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In a report by the Punch newspaper, it was revealed according to the President of the National Association of Nigeria Nurses and Midwives, Micheal Nanchi that “the workforce in the health sector is dropping and over 57, 000 nurses have migrated abroad within a period of five years and are moving out on a weekly basis. Some people are preparing in one form or another to leave either for Canada, UK, Australia or Saudi Arabia. However, the more Africans leave their countries, the more it decelerates and degrades the economy and each of the sectors of the economy as well. This is more so as Nigerians are doing well in the tech community and most of them are leaving the country to these foreign countries as tech personnel to invest in these foreign countries which also shows that Nigeria and other African countries are not just filled with scammers but also with brains, skilled personnel etc., who are making very good impact in foreign countries.

Nigeria and many African countries suffer a downturn and thousands of skilled workers in Nigeria or other countries on the African continent, are filling the workforce gaps in North America and Europe. If we look at Kenya, they have many outsourcing companies that cover different sectors. These companies rely on the workforce and infrastructure of the country to deliver high and quality service.

However, according to Total Outbound International, a mobile tertiary institution for students studying abroad, from all countries, for both sexes 15732 persons were reported to have been admitted in 2018. This figure was sourced from the World Bank in November, 2022.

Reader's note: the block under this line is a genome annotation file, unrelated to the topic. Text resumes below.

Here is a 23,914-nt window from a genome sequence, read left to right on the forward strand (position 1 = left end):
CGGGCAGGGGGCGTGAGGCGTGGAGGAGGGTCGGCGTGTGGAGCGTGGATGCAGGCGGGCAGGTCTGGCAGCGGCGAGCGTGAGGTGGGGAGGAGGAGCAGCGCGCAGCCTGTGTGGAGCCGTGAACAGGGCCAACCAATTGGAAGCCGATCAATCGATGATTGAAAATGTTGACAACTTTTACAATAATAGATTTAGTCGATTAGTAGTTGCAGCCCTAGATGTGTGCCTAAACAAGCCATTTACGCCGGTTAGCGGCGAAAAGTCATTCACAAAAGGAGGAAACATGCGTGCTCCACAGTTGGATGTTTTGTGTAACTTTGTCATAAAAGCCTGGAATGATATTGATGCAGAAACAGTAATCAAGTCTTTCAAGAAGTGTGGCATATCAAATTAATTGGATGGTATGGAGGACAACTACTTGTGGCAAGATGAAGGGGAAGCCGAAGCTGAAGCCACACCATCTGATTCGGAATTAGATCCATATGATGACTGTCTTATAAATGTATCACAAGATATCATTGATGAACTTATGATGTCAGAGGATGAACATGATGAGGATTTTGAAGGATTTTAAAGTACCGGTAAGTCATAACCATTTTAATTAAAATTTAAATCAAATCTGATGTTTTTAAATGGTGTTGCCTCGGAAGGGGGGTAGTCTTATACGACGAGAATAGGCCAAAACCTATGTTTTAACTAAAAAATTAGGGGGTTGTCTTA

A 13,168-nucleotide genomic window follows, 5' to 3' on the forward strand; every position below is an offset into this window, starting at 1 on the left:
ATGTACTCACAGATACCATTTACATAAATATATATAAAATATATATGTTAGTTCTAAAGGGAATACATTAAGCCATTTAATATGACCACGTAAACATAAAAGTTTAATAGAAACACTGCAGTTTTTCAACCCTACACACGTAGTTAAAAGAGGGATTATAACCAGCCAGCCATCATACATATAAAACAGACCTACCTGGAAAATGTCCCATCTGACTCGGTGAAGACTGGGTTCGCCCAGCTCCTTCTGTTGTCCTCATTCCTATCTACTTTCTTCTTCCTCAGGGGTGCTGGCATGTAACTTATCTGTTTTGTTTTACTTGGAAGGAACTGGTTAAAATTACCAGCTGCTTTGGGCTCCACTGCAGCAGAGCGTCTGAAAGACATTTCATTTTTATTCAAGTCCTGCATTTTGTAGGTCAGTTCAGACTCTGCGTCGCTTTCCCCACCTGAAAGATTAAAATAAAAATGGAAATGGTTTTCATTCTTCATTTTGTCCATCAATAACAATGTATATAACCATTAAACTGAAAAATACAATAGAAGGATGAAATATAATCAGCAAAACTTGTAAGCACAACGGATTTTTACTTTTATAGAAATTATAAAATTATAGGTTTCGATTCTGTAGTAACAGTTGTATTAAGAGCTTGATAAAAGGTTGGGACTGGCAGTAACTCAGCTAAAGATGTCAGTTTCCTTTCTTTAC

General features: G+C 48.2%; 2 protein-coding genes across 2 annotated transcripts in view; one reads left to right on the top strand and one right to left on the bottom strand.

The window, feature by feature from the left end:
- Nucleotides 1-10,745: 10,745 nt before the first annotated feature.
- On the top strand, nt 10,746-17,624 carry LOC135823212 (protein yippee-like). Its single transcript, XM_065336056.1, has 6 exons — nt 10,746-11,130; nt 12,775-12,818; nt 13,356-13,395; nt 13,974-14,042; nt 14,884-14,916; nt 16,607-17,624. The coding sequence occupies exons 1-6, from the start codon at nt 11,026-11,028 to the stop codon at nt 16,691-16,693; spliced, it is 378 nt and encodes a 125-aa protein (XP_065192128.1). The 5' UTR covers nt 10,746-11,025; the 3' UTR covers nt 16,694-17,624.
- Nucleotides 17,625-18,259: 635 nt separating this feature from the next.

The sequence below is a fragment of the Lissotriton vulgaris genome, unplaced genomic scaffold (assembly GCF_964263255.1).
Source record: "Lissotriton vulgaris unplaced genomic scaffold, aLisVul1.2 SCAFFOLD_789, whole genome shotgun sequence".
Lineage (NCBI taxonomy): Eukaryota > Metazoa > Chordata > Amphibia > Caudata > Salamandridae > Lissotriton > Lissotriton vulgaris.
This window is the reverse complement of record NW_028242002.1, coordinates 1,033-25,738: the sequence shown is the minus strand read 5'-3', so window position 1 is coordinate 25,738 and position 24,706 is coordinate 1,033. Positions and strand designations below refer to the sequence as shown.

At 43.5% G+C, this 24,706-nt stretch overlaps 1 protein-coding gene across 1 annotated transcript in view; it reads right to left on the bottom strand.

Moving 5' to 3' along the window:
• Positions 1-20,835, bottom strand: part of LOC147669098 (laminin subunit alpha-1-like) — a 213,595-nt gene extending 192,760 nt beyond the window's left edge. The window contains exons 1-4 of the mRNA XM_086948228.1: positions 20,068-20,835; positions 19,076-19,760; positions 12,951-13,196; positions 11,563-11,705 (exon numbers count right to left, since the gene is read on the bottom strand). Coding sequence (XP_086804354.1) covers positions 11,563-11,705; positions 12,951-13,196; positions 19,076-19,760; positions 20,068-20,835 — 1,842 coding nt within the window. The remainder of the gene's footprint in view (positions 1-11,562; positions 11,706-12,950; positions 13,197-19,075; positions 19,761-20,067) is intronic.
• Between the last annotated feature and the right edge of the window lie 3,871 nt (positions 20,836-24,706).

Kenya is filled with very youthful and skilled population. Approximately 80% of the population is under 35. The adult population is made up of people young adults (15+ years). The literacy rate is estimated at 81.5% (male, 85% and female, 78.2%) and in 2019, Nairobi, Kenya’s capital, was ranked among the 21 most intelligent cities in the world by the Intelligent Communities Forum. Research carried out on other African countries shows how much Africans have in these foreign countries where they are studying and which is seriously telling on our economy in all sectors.

According to Daniel Ojukwu, an investigative reporter with the Foundation for Investigative Journalism, “Foreign study is something common now, Africa loses brains that could help the country in 10 to 20 years. So, you might not see an immediate impact, but there will be long term impact. After their masters, they get residence and work permit, for like two years and they are expected to renew. They then, acquire good minds from their exposure and would have been able to train and impact their own country.”

For instance, the current prime minister in United Kingdom is an Indian. The nationality with the highest number of immigrants, though is India. These are minds that would have helped their own country and now, they recently sign a law to allow more Indians to migrate to the UK and this way, they leave their own country and come to invest in another country.” He added, further “No African school rivals the ones available in UK. The reason most people travel out is for education and job opportunities. However, the African has to find a way to improve their standard and cost of living.” As Africans, we have a lot to do to develop our own countries.

We need to learn the standard practice of these foreign countries to do better in Africa.

Moreover, there is need for more job opportunities, and incentives by our governments to reduce the aspect of foreign study. There should be more placement studies to also help prevent the degradation of the economy by way of discouraging people travelling for foreign study.